Windows Server OS Install Guide

Windows 2003 Enterprise Server Install Guide

I enjoy messing around with the latest and greatest thing. Since 2003 is the latest coming out of Redmond, I thought I would give it a whirl. Here is a quick guide for installing Windows 2003 Enterprise Server Evaluation Version on your systems. Enjoy!
I purchased Windows 2003 Enterprise Server software directly from Microsoft as a "preview edition."
The cost is free for the downloadable version.

1) Shall we begin? (Image 1.1)


After configuring the system for booting from a CD, the Windows Setup screen appears.
At this point, Setup is loading the driver files it needs to continue with installation.

2) Time Limited: (Image 1.2)


The "Time Limited" warning screen appears with the option of Continuing Setup or Quitting.
Press ENTER to Continue Setup or F3 to Quit and reboot the system.

3) Welcome to Setup: (Image 1.3)


The "Welcome to Setup" screen appears with the option of Continuing Setup, Repair a previous installation, or Quitting.
Press ENTER to Continue Setup.
You may also choose R to Repair, or F3 to Quit and reboot the system.

4) Windows Licensing Agreement: (Image 1.4)


The "Windows Licensing Agreement" screen, otherwise known as "EULA," displays the legal in's and out's of this particular software package.
You may press F8 to signify that you agree with the terms, hit ESC if you do not agree and PAGE UP or PAGE DOWN to scroll through each screen. Note: If you do not agree to the terms, setup will quit and reboot the system.

5) Hard drive partition information: (Image 1.5)


Hard drive partition information is now displayed. This varies with each systems hardware configuration.
This example already has a partition defined. I will choose not to use this and create a new one by pressing D. You may skip this and the next few steps if you do not have any partitions defined.
At this point, the options include pressing ENTER to Install on the selected partition, D to Delete the selected partition, or F3 to Quit and reboot the system.

6) Warning screen: (Image 1.6)


After pressing D to delete the selected partition, a warning screen appears explaining the pitfalls of deleting it. This particular screen only appears when the partition selected to be deleted is formatted as a bootable system partition. Other partitions will display the next screen.
I want this to happen, so I press ENTER to Continue.
The options include pressing ENTER to Continue, or ESC to Cancel.

7) Confirmation screen: (Image 1.7)


A confirmation screen that displays the logical drive, what file system the partition is currently using, the size in MB and controller information.
Options include L to Delete the partition and ESC to Cancel the action.


8) No partitions have been previously defined: (Image 1.8)


If no partitions have been previously defined, this screen will be displayed. You may section your hard drive in as many partitions as you wish by selecting C to Create a Partition and then entering in a value less then the total available. Here, I will Create a Partition in the highlighted, unused portion.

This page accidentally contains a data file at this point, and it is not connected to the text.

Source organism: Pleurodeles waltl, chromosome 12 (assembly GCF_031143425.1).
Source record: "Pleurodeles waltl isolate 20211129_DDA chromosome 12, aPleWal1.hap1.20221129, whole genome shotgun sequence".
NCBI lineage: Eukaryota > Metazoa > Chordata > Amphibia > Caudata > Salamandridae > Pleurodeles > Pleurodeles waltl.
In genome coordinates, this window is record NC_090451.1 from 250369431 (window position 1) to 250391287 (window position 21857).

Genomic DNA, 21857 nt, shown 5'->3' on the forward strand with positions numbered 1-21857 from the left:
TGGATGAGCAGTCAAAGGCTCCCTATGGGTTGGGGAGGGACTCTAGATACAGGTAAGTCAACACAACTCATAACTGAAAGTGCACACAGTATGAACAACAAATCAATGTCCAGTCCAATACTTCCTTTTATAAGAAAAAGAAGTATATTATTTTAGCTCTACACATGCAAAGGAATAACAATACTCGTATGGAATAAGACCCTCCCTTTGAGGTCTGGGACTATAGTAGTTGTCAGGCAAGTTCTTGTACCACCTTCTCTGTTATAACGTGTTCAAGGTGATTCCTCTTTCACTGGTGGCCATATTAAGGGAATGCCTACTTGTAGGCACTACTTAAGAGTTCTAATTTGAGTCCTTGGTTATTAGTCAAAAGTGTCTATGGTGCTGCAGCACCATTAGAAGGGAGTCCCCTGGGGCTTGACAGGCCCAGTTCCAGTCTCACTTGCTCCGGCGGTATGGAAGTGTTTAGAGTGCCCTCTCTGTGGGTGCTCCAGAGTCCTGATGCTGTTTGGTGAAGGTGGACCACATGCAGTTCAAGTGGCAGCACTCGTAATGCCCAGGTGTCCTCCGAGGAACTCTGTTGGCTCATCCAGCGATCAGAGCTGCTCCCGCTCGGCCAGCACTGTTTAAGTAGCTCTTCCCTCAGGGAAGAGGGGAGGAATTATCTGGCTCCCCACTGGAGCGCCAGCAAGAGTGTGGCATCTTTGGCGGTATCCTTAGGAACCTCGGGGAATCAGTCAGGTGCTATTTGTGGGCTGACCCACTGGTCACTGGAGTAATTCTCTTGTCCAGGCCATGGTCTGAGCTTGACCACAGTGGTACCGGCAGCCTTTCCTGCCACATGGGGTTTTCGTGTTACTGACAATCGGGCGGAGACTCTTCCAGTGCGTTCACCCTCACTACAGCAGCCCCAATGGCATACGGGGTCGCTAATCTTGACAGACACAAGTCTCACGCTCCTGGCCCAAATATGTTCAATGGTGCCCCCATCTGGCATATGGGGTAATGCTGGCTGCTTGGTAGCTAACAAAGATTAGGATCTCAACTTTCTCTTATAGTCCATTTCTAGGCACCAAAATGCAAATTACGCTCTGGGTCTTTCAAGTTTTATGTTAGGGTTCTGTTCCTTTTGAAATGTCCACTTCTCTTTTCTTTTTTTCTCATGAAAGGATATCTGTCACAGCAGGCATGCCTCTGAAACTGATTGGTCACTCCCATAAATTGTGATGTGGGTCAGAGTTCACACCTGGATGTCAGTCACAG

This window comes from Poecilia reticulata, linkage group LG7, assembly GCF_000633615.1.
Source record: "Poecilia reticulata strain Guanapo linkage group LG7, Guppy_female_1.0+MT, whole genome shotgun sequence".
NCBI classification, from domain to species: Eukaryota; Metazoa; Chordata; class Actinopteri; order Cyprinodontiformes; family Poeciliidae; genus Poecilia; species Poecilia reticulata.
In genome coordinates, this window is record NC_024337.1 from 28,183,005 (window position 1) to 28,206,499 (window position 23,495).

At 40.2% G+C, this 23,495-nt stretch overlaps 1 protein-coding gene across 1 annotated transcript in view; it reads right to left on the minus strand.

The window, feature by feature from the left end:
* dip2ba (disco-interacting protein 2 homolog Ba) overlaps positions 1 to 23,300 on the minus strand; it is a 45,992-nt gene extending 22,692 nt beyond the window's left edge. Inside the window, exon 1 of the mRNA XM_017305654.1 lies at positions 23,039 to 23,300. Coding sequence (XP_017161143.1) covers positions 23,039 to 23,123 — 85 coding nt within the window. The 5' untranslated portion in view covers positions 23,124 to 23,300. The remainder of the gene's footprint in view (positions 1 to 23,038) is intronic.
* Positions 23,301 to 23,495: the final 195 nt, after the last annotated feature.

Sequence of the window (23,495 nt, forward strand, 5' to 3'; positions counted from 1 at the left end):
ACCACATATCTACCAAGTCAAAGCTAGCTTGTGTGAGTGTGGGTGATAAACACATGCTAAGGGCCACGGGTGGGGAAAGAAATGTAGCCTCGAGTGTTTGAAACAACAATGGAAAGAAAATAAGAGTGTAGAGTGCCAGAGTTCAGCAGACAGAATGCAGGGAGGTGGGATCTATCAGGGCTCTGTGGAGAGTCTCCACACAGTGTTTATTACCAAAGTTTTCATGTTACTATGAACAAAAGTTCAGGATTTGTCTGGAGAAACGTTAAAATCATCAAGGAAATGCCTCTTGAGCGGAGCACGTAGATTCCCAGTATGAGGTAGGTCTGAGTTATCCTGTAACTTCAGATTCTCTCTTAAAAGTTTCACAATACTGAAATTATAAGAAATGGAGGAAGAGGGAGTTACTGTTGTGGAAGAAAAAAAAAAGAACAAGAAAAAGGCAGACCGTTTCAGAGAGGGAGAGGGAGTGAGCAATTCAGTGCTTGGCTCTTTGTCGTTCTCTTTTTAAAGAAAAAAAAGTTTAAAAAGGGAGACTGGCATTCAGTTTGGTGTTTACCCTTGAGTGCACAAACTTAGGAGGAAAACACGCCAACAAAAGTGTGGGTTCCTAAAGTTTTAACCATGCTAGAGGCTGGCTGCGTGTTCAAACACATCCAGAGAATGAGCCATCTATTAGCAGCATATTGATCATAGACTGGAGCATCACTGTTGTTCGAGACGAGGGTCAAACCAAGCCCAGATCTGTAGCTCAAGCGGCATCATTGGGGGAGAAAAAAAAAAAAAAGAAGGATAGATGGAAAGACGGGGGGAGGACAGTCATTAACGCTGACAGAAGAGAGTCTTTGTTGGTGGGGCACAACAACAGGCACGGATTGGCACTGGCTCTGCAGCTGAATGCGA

Select the partition you wish to install to using the UP arrow and DOWN ARROW keys.
Press ENTER to use the highlighted partition and Install, C to Create a Partition, or F3 to Quit and reboot the system.

9) Enter in the partition size: (Image 1.9)


Enter in the partition size in MB within the displayed minimum and maximum. I picked the default or maximum available here.
You may choose ENTER to Create the new partition or ESC to Cancel the action.

10) Continue to create partitions: (Image 1.10)


Continue to create partitions until all space is used or the configuration meets your requirements. Note: a small portion will be unavailable to partition. This is normal. In this example, it is 8 MB.
I chose drive C: or Partition1 to install the Operating System.
You may choose ENTER to Install to the selected partition, D to Delete the highlighted Partition, or F3 to Quit and reboot the system.

11) Format the partition: (Image 1.11)


Since this OS supports NTFS, format the partition with it. If you do not, many folder and file security features will be unavailable. Note: If you are dual booting your system, a previous OS will not be able to read the local information. This is a fact with Windows 9x and Me. If you have a requirement to view this partition from another OS installed on the system, do not format it as NTFS. Also, the boot partition must be formatted with FAT32 if you wish to dual boot. I have found no problems accessing a NTFS partition mapped as a network drive from an older OS.
Select what format you wish to use by pressing the UP ARROW and DOWN ARROW keys.
Press ENTER to confirm your selection and Continue or ESC to Cancel.

12) Setup formats the partition: (Image 1.12)


Watch the progress bar as Setup formats the partition, or get up and get a soda. It may take awhile.

13) Setup copies various files: (Image 1.13)


After the partition is finished formatting, Setup copies various files to support booting from the hard drive and continue on.

14) Creates various information files: (Image 1.14)


Setup then creates various information files required to continue on with setup.

15) Press ENTER to Restart: (Image 1.15)


The first reboot and the end of the blue background has arrived. If you are impatient, press ENTER to Restart before the 15 seconds expire.